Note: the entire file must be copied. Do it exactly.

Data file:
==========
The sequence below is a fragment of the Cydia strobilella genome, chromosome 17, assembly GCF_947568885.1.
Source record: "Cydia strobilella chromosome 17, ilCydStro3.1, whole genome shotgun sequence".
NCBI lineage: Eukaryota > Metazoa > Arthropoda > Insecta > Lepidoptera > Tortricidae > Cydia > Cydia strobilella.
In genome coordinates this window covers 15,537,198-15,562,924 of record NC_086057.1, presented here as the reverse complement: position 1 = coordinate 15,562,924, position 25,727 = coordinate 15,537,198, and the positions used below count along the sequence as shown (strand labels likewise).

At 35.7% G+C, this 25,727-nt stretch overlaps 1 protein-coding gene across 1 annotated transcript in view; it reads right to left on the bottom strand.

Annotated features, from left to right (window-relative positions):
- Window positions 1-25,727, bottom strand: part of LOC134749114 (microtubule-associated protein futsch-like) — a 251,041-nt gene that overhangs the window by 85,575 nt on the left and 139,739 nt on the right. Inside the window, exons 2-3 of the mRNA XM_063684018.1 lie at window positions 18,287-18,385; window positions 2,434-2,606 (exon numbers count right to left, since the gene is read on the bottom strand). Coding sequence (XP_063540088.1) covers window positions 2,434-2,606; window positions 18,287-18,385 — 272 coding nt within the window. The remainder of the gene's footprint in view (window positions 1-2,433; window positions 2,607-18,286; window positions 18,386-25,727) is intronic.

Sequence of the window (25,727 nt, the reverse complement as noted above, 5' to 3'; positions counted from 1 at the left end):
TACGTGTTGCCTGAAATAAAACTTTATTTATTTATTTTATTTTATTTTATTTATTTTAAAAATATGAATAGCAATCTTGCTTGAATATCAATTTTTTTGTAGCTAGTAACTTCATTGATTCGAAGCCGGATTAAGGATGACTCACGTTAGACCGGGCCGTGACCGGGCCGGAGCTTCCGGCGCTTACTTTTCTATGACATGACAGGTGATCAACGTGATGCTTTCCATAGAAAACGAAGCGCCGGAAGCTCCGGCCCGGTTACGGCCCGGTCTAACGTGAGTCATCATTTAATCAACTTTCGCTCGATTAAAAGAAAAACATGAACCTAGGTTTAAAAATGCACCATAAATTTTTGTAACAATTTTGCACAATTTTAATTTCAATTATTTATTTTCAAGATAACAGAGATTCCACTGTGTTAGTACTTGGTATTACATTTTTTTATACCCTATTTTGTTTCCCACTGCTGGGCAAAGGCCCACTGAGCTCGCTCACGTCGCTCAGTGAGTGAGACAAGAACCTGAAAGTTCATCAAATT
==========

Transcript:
The sequence below is a fragment of the Cydia strobilella genome, chromosome 17, assembly GCF_947568885.1.
Source record: "Cydia strobilella chromosome 17, ilCydStro3.1, whole genome shotgun sequence".
NCBI lineage: Eukaryota > Metazoa > Arthropoda > Insecta > Lepidoptera > Tortricidae > Cydia > Cydia strobilella.
In genome coordinates this window covers 15,537,198-15,562,924 of record NC_086057.1, presented here as the reverse complement: position 1 = coordinate 15,562,924, position 25,727 = coordinate 15,537,198, and the positions used below count along the sequence as shown (strand labels likewise).

At 35.7% G+C, this 25,727-nt stretch overlaps 1 protein-coding gene across 1 annotated transcript in view; it reads right to left on the bottom strand.

Annotated features, from left to right (window-relative positions):
- Window positions 1-25,727, bottom strand: part of LOC134749114 (microtubule-associated protein futsch-like) — a 251,041-nt gene that overhangs the window by 85,575 nt on the left and 139,739 nt on the right. Inside the window, exons 2-3 of the mRNA XM_063684018.1 lie at window positions 18,287-18,385; window positions 2,434-2,606 (exon numbers count right to left, since the gene is read on the bottom strand). Coding sequence (XP_063540088.1) covers window positions 2,434-2,606; window positions 18,287-18,385 — 272 coding nt within the window. The remainder of the gene's footprint in view (window positions 1-2,433; window positions 2,607-18,286; window positions 18,386-25,727) is intronic.

Sequence of the window (25,727 nt, the reverse complement as noted above, 5' to 3'; positions counted from 1 at the left end):
TACGTGTTGCCTGAAATAAAACTTTATTTATTTATTTTATTTTATTTTATTTATTTTAAAAATATGAATAGCAATCTTGCTTGAATATCAATTTTTTTGTAGCTAGTAACTTCATTGATTCGAAGCCGGATTAAGGATGACTCACGTTAGACCGGGCCGTGACCGGGCCGGAGCTTCCGGCGCTTACTTTTCTATGACATGACAGGTGATCAACGTGATGCTTTCCATAGAAAACGAAGCGCCGGAAGCTCCGGCCCGGTTACGGCCCGGTCTAACGTGAGTCATCATTTAATCAACTTTCGCTCGATTAAAAGAAAAACATGAACCTAGGTTTAAAAATGCACCATAAATTTTTGTAACAATTTTGCACAATTTTAATTTCAATTATTTATTTTCAAGATAACAGAGATTCCACTGTGTTAGTACTTGGTATTACATTTTTTTATACCCTATTTTGTTTCCCACTGCTGGGCAAAGGCCCACTGAGCTCGCTCACGTCGCTCAGTGAGTGAGACAAGAACCTGAAAGTTCATCAAATT